A bill that is intended to thwart speed traps in Tennessee’s smallest towns is moving forward in the state’s House.
Tennessee law requires cities to submit a written request for permission to enforce traffic laws on interstates each year.
The House Transportation Committee unanimously approved a bill that would prohibit cities with 5,000 residents or less from enforcing traffic laws on interstates within their city limits.
Sponsored by Rep. Phillip Pinion, D-Union City, the bill also would create an exception for local officers serving with a district-wide drug task force. The only stipulation is that 75 percent of the revenue collected be earmarked for the state’s general fund. Cities would keep the rest.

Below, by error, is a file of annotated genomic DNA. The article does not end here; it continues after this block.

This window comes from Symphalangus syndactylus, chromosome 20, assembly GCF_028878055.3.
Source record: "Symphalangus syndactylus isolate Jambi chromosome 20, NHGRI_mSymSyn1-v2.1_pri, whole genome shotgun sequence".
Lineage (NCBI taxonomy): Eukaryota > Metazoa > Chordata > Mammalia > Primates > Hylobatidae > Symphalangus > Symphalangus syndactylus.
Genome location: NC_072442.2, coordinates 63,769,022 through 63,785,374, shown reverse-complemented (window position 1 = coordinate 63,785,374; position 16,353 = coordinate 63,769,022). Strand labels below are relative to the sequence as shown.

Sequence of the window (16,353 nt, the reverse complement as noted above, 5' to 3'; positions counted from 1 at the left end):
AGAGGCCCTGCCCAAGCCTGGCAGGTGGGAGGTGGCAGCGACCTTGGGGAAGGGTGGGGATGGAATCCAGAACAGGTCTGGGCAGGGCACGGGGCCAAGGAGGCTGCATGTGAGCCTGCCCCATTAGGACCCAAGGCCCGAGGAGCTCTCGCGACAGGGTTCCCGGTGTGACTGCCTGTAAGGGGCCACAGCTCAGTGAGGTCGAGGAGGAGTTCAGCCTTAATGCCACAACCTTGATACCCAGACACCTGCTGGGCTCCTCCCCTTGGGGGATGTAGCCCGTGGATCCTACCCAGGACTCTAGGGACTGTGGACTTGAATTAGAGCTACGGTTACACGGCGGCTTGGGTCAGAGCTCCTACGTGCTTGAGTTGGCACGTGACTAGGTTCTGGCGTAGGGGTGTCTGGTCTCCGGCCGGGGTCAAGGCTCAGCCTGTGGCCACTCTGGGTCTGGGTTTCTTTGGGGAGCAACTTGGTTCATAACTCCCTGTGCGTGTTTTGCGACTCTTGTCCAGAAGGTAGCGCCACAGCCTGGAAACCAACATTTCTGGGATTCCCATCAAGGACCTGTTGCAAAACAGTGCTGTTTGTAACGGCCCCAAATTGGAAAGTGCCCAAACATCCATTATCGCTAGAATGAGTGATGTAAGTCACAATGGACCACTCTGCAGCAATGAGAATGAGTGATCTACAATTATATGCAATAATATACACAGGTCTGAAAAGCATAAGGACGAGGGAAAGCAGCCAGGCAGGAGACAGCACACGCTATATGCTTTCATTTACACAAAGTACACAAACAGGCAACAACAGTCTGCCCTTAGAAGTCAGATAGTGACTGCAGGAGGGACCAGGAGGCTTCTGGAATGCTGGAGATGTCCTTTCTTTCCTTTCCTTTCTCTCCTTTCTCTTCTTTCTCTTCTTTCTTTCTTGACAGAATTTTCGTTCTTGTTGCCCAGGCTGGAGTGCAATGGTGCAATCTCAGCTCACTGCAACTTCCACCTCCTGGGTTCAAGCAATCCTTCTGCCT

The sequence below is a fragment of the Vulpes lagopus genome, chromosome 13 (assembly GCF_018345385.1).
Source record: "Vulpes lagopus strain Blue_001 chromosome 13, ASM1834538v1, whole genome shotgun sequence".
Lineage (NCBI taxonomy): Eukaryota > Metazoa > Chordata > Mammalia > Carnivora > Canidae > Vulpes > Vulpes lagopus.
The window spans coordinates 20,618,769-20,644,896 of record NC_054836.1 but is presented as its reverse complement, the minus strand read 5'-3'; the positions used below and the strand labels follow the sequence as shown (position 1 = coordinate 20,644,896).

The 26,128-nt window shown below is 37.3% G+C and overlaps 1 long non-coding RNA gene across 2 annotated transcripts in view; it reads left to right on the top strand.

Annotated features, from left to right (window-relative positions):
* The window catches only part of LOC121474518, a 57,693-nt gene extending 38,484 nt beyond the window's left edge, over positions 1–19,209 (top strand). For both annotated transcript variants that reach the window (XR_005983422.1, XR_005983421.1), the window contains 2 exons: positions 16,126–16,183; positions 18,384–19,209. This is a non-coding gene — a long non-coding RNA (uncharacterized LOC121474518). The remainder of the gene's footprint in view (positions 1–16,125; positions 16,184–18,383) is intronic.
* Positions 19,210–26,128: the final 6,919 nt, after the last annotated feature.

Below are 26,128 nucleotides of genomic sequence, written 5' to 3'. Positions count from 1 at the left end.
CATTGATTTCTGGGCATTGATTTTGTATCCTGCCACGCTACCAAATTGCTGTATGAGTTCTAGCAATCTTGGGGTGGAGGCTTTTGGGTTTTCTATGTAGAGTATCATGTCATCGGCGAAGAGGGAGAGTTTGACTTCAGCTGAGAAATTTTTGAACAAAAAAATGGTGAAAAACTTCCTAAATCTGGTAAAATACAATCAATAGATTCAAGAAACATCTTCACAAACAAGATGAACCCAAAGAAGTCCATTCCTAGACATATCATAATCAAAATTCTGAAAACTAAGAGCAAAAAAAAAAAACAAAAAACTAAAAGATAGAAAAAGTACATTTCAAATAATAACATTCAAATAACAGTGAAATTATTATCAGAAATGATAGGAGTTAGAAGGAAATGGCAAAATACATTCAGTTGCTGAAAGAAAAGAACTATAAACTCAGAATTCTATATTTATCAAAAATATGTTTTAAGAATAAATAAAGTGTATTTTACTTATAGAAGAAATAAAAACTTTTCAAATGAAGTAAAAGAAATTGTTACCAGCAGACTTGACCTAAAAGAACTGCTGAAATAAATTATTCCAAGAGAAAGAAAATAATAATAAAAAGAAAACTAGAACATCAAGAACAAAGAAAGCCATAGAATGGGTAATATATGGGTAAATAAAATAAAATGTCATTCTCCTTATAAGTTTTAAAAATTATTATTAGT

Advocates say the stipulation would benefit interstate commerce and tourism in the state. Opponents say the ban would threaten public safety. They also say it would hurt local revenues.
Pinion said affected communities shouldn’t be too concerned about enforcement on interstates. The Tennessee Highway Patrol will continue to provide coverage, he said.
The bill – HB1290 – is in the House Finance, Ways and Means Committee. The companion bill – SB348 – is in the Senate Transportation Committee. It would apply the restriction to cities with populations of 10,000 or less.